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HIV lawyers help fight stigma

Focus on ‘It’s a chronic, manageable disease’
|Written By Michael McKiernan
HIV lawyers help fight stigma
Jonathan Shime says the science supports a less zealous criminal pursuit of those with HIV.

If the law and societal attitudes to HIV had advanced as fast as the science associated with the virus, Ryan Peck might well be out of a job.

“In the 1980s, an HIV diagnosis was understood to be a death sentence, and you had people dying left, right and centre here in Canada and in the U.S.,” says Peck, executive director of the HIV and AIDS Legal Clinic Ontario, which is devoted to providing free legal services to people living with the virus.

By the time Peck joined HALCO in 2001 as an articling student, researchers had developed a firm grip on their understanding of the virus, and pro­gress has only accelerated since then.

“Antiretroviral therapy has completely transformed the face of HIV,” Peck says. “It’s a chronic, manageable disease, akin to something like diabetes; as long as you’re taking your medication every day and looking after yourself, you can lead a pretty happy, normal, healthy life.”

Unfortunately, he says, public opinion on the subject has evolved on a considerably slower scale, creating a host of legal issues for HIV-positive individuals and providing plenty of work for HALCO.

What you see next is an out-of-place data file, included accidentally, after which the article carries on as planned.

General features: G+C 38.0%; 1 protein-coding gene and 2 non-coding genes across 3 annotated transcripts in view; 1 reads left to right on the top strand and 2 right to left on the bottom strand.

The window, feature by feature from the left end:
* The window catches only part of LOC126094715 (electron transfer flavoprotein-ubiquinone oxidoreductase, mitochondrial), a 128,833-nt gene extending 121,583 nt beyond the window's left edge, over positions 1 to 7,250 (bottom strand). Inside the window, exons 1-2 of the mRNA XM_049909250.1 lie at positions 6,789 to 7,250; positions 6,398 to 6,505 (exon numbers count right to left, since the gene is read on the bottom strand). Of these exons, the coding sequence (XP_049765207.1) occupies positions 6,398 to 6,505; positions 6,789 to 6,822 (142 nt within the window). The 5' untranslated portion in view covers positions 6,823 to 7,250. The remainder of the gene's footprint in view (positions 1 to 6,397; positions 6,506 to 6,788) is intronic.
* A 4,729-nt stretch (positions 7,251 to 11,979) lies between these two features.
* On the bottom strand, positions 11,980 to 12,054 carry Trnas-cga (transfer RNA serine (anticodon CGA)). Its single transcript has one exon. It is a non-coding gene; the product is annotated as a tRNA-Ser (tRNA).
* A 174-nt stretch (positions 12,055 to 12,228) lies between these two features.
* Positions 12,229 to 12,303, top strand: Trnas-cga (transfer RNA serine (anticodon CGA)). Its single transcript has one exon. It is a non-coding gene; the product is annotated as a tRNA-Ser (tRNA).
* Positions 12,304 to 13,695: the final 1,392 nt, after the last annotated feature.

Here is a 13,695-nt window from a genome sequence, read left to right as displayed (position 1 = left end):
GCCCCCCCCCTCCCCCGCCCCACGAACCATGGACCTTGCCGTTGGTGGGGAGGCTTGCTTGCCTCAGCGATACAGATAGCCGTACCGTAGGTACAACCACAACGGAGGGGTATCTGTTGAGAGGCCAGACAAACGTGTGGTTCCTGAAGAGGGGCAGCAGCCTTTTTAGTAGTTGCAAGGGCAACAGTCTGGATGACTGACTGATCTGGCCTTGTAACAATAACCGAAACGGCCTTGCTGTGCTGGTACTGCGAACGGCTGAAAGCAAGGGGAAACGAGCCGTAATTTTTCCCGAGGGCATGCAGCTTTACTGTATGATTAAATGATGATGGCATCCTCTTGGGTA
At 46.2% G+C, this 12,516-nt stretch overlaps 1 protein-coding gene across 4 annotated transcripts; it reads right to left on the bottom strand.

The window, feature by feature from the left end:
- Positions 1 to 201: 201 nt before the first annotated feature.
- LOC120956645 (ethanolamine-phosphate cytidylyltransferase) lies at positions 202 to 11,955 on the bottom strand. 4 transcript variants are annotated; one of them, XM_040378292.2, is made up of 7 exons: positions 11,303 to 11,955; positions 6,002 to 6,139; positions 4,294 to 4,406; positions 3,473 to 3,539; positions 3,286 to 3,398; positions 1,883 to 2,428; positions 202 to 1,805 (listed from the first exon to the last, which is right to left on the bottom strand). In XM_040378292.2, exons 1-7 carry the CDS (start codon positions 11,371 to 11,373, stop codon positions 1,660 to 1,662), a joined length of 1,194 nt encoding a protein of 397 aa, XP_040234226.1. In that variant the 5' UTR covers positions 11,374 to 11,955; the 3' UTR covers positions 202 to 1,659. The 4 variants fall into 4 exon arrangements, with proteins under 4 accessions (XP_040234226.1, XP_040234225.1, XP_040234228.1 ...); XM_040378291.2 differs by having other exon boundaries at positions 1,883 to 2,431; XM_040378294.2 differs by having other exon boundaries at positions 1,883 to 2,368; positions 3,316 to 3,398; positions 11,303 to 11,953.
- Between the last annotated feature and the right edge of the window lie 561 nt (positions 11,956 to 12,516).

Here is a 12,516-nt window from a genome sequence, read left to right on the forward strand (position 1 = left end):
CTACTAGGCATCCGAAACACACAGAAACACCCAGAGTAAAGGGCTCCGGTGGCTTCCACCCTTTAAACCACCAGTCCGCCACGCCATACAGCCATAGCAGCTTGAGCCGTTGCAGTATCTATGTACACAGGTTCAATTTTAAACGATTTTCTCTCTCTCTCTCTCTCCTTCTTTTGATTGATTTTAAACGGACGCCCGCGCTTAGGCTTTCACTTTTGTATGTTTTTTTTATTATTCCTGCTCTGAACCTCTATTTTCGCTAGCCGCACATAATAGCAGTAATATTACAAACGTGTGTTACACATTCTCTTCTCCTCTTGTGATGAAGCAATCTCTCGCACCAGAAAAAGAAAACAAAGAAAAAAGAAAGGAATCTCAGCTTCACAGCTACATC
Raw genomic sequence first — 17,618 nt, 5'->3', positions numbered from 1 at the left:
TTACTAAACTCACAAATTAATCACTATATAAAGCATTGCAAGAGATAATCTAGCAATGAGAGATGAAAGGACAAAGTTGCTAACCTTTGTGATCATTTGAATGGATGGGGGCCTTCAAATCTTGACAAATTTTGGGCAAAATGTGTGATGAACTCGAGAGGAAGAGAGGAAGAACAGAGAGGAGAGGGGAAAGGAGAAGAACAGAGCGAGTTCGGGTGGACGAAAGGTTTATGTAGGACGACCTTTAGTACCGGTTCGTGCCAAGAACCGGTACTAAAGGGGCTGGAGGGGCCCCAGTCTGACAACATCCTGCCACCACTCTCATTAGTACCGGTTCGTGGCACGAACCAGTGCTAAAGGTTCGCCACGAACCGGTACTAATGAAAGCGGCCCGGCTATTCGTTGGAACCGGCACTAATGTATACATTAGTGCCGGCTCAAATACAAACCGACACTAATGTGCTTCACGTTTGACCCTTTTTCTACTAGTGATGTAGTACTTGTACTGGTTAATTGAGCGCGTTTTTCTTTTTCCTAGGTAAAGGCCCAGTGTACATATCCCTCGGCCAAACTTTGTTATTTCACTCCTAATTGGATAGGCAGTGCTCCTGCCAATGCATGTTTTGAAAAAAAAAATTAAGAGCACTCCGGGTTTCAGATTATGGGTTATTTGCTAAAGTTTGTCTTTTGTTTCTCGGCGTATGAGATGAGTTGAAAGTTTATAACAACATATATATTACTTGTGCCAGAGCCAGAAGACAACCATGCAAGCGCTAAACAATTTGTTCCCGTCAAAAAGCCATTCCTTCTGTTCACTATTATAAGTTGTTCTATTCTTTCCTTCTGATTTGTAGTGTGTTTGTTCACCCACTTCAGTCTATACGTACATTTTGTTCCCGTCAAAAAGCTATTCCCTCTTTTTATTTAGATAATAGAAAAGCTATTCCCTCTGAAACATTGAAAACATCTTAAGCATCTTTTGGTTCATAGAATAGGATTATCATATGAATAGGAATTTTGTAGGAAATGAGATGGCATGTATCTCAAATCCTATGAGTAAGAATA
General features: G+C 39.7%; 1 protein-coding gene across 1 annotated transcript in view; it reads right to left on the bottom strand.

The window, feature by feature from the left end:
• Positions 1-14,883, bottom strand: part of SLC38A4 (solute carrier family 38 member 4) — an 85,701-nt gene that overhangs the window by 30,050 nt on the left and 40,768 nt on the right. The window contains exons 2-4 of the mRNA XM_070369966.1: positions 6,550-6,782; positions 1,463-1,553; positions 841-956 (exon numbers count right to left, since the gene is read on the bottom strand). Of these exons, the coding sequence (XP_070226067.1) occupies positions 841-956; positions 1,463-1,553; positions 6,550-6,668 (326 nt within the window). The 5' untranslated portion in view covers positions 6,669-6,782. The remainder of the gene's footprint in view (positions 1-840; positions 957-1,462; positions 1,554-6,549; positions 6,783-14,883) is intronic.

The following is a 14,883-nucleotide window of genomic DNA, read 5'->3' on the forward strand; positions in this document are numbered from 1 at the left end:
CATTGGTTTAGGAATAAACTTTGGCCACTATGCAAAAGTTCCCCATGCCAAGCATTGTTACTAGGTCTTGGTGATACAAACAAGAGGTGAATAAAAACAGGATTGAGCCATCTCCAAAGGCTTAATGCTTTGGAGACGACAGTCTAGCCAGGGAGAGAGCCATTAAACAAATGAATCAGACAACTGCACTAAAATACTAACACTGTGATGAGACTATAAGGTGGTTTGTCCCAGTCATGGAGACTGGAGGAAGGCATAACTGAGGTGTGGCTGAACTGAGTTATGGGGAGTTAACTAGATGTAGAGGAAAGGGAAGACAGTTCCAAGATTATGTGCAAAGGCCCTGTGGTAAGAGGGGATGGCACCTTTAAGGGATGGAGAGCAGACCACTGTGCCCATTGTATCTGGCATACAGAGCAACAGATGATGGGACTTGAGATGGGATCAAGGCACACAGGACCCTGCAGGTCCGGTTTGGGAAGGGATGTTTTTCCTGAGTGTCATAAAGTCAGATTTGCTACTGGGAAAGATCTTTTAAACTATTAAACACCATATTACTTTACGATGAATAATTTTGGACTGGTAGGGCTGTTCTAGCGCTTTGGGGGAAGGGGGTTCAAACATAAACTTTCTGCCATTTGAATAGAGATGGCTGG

“What is still the hallmark of an HIV diagnosis is the very real stigma and accompanying discrimination,” he says, noting that a 2012 attitudinal tracking survey conducted for Public Health Canada found that 15 per cent of respondents feel afraid of people living with HIV/AIDS and 24 per cent would feel uncomfortable putting on a sweater once worn by someone with the virus.  

More than half of HALCO’s governing board lives with HIV, and Peck says he has been inspired by the advocacy of that community during his entire tenure at the clinic. 

“From the beginning, it’s those people, who were the most affected and impacted, who have taken care of each other and been at the forefront of change,” he says. “They revolutionized patient-centred care not just for themselves but for health system users more generally.”

Toward the top of HALCO’s current priority list is Canada’s criminal prosecution record of individuals with HIV for non-disclosure of their status to sexual partners. By criminalizing risk of exposure to HIV, Peck says, Canada is out of step with jurisdictions such as the U.K., where prosecutions are limited to cases of reckless transmission.

With more than 200 criminal cases brought, the bulk of them in Ontario, Canada lies third on the list of the most vigorous prosecutors of people living with HIV per capita in the world, behind only Russia and the U.S.   

“That’s not a title we should be shooting for,” says Jonathan Shime, a criminal lawyer with Toronto firm Cooper Sandler Shime and Bergman LLP, who says the science supports a less zealous criminal pursuit of those with HIV.

For those whose condition is under control through medication, he says, their low viral load makes the chance of transmission extremely small during many forms of sexual contact and virtually zero when a condom is used. 

“In the U.K., they realized it was defeating public health goals because the stigmatization makes people less likely to get tested for HIV,” Shime says.